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Living on Only $460 a Month? Really?

I woke up this morning and realized that my mortgage will soon be gone. No longer will I have money deducted from my account each month. My house will be 100% mine. I also will not have any other common forms of debt: student loans, car loans, credit card balances, or any other type of loans. I will be completely debt-free.

20111216 - dollar billI don’t need a car loan because I decided to buy a 2001 Honda Civic two years ago. In these two years, it has only cost me $500 in repairs and has depreciated in value by about $300. And, the gas mileage is often over 35 mpgs! I absolutely love this car, especially since I bought it outright for $2,500 cash.

Student loans used to be a way of life for me as well, but I was able to pay these off back in 2011 (was it that long ago already? Crazy!).


So now that I will soon have absolutely no debt, that means that I will also have absolutely no debt payments each month. So what bills are left to pay? Here is a list of my standard bills each month:

  • Gas: $140
  • Phone: $60
  • Utilities: $100
  • Food: $160

My absolute necessities will only cost me $460 per month. Now that is pretty cheap! Of course, I might need some clothes once in a while, and I still intend to have some fun and also give money to my favorite charities, but as for my absolute essentials – the bill is only $460. That is fricken awesome!

The Benefits of a Low-Cost Life

So if I really wanted to, I could spend only $460 each month. What does this really prove though? That I am a cheapskate that isn’t willing to part with his money? Well, sometimes yes, but there is a bigger picture here. While I am occasionally sick in the head and enjoy depriving myself of spending money, the master purpose is in the long-term advantages.

Inflated Confidence

In my experience, as my debt has begun to disappear I have continued to get braver at work. You may not think about it, but when you have less debt and can live on practically nothing, you really don’t have much worry about losing your job. And, when your worries are minimal, you are free to do what you’re best at and will likely get promoted more quickly, which will then increase your income (it’s funny how that works isn’t it? When you don’t really need the money, that’s when you get it).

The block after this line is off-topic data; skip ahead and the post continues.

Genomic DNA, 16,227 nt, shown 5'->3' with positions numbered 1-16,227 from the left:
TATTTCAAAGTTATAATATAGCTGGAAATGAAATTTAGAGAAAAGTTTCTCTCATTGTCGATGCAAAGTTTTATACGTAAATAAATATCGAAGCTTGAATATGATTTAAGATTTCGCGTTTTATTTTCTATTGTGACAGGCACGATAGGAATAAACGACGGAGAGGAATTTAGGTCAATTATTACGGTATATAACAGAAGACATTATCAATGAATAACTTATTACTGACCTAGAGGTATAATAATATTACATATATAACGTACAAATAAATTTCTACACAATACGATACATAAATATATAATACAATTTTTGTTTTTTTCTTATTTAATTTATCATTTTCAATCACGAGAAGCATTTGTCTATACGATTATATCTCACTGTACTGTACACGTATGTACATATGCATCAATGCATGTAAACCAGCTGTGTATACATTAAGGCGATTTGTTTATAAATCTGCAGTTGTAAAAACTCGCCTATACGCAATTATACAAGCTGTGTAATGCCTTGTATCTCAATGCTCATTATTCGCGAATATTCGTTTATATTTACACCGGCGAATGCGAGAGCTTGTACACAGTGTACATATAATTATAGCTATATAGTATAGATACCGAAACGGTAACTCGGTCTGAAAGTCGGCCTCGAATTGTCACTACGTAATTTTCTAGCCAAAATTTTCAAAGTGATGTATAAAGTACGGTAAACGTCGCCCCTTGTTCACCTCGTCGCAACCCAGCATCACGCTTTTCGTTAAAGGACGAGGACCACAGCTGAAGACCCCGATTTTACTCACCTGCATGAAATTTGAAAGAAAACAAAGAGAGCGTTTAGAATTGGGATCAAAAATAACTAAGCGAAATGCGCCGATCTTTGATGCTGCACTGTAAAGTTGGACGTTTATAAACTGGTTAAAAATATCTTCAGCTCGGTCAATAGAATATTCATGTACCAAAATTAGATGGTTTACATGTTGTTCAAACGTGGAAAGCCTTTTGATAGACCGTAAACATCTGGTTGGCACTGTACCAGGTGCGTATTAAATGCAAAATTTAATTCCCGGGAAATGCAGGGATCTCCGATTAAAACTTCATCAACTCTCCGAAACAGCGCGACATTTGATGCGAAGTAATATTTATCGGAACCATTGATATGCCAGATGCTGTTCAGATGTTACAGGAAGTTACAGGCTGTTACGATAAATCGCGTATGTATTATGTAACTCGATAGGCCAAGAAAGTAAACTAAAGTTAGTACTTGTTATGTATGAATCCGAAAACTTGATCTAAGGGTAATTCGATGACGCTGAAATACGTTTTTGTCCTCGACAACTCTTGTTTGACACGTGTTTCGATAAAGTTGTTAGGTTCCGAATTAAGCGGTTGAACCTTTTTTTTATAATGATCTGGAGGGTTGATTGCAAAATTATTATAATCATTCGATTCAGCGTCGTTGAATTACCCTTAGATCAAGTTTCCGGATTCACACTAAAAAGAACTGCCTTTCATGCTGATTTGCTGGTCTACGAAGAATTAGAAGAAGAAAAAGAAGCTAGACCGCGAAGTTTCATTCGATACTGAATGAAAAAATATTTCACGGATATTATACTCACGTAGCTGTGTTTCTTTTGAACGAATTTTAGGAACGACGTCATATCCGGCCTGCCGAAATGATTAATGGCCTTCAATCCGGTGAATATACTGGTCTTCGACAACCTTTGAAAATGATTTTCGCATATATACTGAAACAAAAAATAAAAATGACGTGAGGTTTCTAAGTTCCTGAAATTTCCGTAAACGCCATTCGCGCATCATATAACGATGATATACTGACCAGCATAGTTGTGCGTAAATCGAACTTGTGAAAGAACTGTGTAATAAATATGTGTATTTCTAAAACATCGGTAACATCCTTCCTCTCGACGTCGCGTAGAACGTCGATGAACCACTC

Investing is Less Challenging

When you have a solid income coming in and have very few expenses, you have quite a lot of discretionary funds to invest. Due to the large amount of excess money, you really don’t have to seek out the high-risk, high-return investments. Instead, you can invest the majority of your extra funds into boring ol’ Bond funds, Index funds or Mutual funds. Your odds of growing rich are greater and the risk is minimal.

Raises Are Magnified

Do you recall your reaction to your most recent 2% raise? The majority of the workplace would probably scoff at the “piddly raise” that was issued because it isn’t keeping up with the general cost of living! But, what if you live on 20% of your overall income? Your cost of living would not increase by that much (when considering the dollars), but your large income would. Let me illustrate with some dollar figures.

Let’s say you can live on $500 a month and you earn $4,000 a month.

  • $500*1.02 = $510
  • $4,000*1.02 = $4,080

You see? Your cost of living has only risen by $10 a month, but you now earn $80 more a month than you did before the “piddly” 2% raise! When your cost of living is low, your raises inflate your overall earnings immensely.

Are you trying to live on less? Do you see the benefits of eliminating your debts?

Money Save Money


My name is Derek, and I have my Bachelors Degree in Finance from Grand Valley State University. After graduation, I was not able to find a job that fully utilized my degree, but I still had a passion for Finance! So, I decided to focus my passion in the stock market. I studied Cash Flows, Balance Sheets, and Income Statements, put some money into the market and saw a good return on my investment. As satisfying as this was, I still felt that something was missing. I have a passion for Finance, but I also have a passion for people. If you have a willingness to learn, I will continue to teach.


  1. Great point about keeping costs low so that raises mean even more – that is something I’ve never seen presented before but the math makes total sense!

    • Yeah, I can’t believe I never really thought about raises having such a positive impact. But, I guess it’s just because my expenses were always nearly equal to my monthly wage. Now that they are so low, my small percentage increase feels HUGE! 🙂

  2. Amazing! I can only dream of bills that low.

    We don’t borrow money, so we don’t have car notes or credit cards, and we plan to move closer to family within the next three years, so we’re renting a house, but our monthly groceries alone are about as much as all your bills.